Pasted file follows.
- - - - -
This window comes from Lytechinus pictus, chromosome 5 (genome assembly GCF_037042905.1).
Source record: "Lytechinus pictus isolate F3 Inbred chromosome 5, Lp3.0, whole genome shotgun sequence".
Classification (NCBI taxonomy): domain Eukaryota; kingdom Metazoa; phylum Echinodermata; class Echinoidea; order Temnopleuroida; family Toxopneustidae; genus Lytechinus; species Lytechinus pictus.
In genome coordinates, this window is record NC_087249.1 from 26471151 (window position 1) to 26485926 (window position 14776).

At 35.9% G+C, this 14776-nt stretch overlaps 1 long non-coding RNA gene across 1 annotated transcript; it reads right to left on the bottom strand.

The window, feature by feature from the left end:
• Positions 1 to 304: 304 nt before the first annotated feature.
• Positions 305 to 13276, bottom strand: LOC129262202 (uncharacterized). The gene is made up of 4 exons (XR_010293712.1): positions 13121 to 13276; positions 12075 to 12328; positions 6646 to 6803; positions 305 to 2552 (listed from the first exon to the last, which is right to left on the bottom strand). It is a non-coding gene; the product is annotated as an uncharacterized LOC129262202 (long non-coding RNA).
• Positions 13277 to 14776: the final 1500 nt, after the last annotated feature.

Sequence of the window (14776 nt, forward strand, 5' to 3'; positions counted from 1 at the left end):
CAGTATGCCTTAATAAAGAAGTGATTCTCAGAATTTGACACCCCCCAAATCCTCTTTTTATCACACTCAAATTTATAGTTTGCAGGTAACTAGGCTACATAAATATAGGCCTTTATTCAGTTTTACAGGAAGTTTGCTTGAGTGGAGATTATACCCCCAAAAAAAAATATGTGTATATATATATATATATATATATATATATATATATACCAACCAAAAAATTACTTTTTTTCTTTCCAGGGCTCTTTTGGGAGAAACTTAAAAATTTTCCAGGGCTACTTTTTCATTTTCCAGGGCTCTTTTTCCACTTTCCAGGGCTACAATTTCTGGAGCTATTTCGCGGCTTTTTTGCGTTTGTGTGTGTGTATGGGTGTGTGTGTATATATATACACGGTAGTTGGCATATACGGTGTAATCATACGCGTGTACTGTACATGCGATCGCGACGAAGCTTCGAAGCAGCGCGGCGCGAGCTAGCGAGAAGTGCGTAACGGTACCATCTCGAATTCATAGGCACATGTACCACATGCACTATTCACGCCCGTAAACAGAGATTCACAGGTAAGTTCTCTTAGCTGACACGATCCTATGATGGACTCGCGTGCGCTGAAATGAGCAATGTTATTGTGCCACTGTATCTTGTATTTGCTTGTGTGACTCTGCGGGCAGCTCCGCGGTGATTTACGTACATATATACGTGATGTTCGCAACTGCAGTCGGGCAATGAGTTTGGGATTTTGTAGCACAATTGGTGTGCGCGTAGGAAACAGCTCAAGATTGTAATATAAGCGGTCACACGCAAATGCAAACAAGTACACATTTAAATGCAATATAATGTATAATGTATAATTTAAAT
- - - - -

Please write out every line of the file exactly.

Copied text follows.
This window comes from Lytechinus pictus, chromosome 5 (genome assembly GCF_037042905.1).
Source record: "Lytechinus pictus isolate F3 Inbred chromosome 5, Lp3.0, whole genome shotgun sequence".
Classification (NCBI taxonomy): domain Eukaryota; kingdom Metazoa; phylum Echinodermata; class Echinoidea; order Temnopleuroida; family Toxopneustidae; genus Lytechinus; species Lytechinus pictus.
In genome coordinates, this window is record NC_087249.1 from 26471151 (window position 1) to 26485926 (window position 14776).

At 35.9% G+C, this 14776-nt stretch overlaps 1 long non-coding RNA gene across 1 annotated transcript; it reads right to left on the bottom strand.

The window, feature by feature from the left end:
• Positions 1 to 304: 304 nt before the first annotated feature.
• Positions 305 to 13276, bottom strand: LOC129262202 (uncharacterized). The gene is made up of 4 exons (XR_010293712.1): positions 13121 to 13276; positions 12075 to 12328; positions 6646 to 6803; positions 305 to 2552 (listed from the first exon to the last, which is right to left on the bottom strand). It is a non-coding gene; the product is annotated as an uncharacterized LOC129262202 (long non-coding RNA).
• Positions 13277 to 14776: the final 1500 nt, after the last annotated feature.

Sequence of the window (14776 nt, forward strand, 5' to 3'; positions counted from 1 at the left end):
CAGTATGCCTTAATAAAGAAGTGATTCTCAGAATTTGACACCCCCCAAATCCTCTTTTTATCACACTCAAATTTATAGTTTGCAGGTAACTAGGCTACATAAATATAGGCCTTTATTCAGTTTTACAGGAAGTTTGCTTGAGTGGAGATTATACCCCCAAAAAAAAATATGTGTATATATATATATATATATATATATATATATATATACCAACCAAAAAATTACTTTTTTTCTTTCCAGGGCTCTTTTGGGAGAAACTTAAAAATTTTCCAGGGCTACTTTTTCATTTTCCAGGGCTCTTTTTCCACTTTCCAGGGCTACAATTTCTGGAGCTATTTCGCGGCTTTTTTGCGTTTGTGTGTGTGTATGGGTGTGTGTGTATATATATACACGGTAGTTGGCATATACGGTGTAATCATACGCGTGTACTGTACATGCGATCGCGACGAAGCTTCGAAGCAGCGCGGCGCGAGCTAGCGAGAAGTGCGTAACGGTACCATCTCGAATTCATAGGCACATGTACCACATGCACTATTCACGCCCGTAAACAGAGATTCACAGGTAAGTTCTCTTAGCTGACACGATCCTATGATGGACTCGCGTGCGCTGAAATGAGCAATGTTATTGTGCCACTGTATCTTGTATTTGCTTGTGTGACTCTGCGGGCAGCTCCGCGGTGATTTACGTACATATATACGTGATGTTCGCAACTGCAGTCGGGCAATGAGTTTGGGATTTTGTAGCACAATTGGTGTGCGCGTAGGAAACAGCTCAAGATTGTAATATAAGCGGTCACACGCAAATGCAAACAAGTACACATTTAAATGCAATATAATGTATAATGTATAATTTAAAT